Tuesday, February 18, 2014

The Power of Words Pt. 1

Hearkening back to a younger time, you may remember the old saying: Sticks and stones can break my bones but words will never hurt me!

Kids say that as a defensive mechanism, but the truth is, words hurt worse than sticks and stones, because they stay in our memories. Words can also uplift and strengthen. Words are powerful.

Think about it for a moment, when we want to find out something we choose a resource and then read the words of that resource (unless you're watching a how-to video, but even then, you are usually listening to words.) Often we take those words at face value, and unless we have reasons to doubt their truthfulness or the resource itself, those words have the power to mold and shape our opinions, ideas, and actions. Words have authority.

Words convey many things. While on Goodreads the other day, I noticed part of a review a friend had posted where she mentioned she couldn't get past chapter three of a novel, despite how promising the premise was, because of the writing style. As a writer, that made me curious to look closer at the novel. I saw that a friend of this friend had also posted a similar review prior to my friend looking at the book. I wondered how much weight that other review had on my friend's reading experience. (Again, why I don't normally go by reviews when choosing reading matter.) Despite the negative feedback this author was getting for her writing style, it piqued my curiosity to find and read a bit of the book to see how I felt about it. Words have influence.

Hopping on Twitter or Facebook we invite ourselves to be bombarded by words. And if these spur of the moment, social media sites are our number one source for information, we are subjecting ourselves to the whims and opinions of whatever is trending or popular at the time. It's scary how so many people take what is written as an opinion and instantly think of it as concrete fact. I've seen the same thing happen to people who subscribe to certain written publications or who watch certain news programs. Someone posts a link to an op-ed or to someone's blog who has some or no accreditation and the online world goes berserk for a little while based on that person's opinion or non-conclusive findings. Words can create scary reactions and spread ignorance.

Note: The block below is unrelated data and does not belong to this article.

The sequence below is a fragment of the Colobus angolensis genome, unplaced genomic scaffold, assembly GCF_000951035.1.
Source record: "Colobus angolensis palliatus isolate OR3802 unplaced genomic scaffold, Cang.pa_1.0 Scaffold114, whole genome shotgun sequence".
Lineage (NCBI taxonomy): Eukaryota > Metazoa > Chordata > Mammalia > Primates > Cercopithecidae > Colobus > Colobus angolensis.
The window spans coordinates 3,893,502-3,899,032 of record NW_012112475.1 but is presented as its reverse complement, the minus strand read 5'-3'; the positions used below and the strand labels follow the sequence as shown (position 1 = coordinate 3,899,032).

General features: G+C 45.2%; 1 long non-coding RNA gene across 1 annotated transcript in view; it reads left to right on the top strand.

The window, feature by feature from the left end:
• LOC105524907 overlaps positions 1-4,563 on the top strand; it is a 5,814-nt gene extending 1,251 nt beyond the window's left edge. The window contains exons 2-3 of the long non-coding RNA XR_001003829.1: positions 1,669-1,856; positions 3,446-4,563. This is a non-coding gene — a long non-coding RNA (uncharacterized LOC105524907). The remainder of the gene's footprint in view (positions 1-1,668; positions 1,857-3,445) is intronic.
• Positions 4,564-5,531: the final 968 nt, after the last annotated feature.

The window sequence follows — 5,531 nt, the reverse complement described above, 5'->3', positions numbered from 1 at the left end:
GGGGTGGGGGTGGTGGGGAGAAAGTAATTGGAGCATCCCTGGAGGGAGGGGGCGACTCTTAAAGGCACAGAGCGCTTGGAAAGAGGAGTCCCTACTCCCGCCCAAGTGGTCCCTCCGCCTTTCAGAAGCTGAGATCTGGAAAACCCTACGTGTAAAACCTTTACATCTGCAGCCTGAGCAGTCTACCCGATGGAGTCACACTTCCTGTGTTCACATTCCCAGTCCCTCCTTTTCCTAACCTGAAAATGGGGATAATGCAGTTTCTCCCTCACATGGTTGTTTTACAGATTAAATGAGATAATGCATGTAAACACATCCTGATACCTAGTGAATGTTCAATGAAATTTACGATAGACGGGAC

I had a bad experience last year in regards to a writing critique. It was evident that this beta reader didn't care for my style or subject matter, but they took it a step farther than they should have and turned it into a personal attack. What made their words powerful here was that I really respect this person and value their good opinion. Alas, a good opinion I'm not likely to get. Their words nearly destroyed my love for writing and nearly killed my attempts to improve or even bother writing again. I let this person's words override common sense, especially regarding the fact that they were being very subjective, and that they were only one opinion. Words can destroy.

On the other hand, I had a posse of enthusiastic beta readers who loved my book. They encourage, objectively correct, and uplift. And I've had beta readers that have been not quite so enthusiastic, but still were interested in helping me, not in tearing me down. They knew when and how to be truthful and when to keep silent. I've tried to do the same when I read for others. I had to step back from beta readers and even from doing critiques myself for several months to let the positive words heal the damage one set of negative words had done. Words can also restore and create.

Perhaps you've also experienced something similar.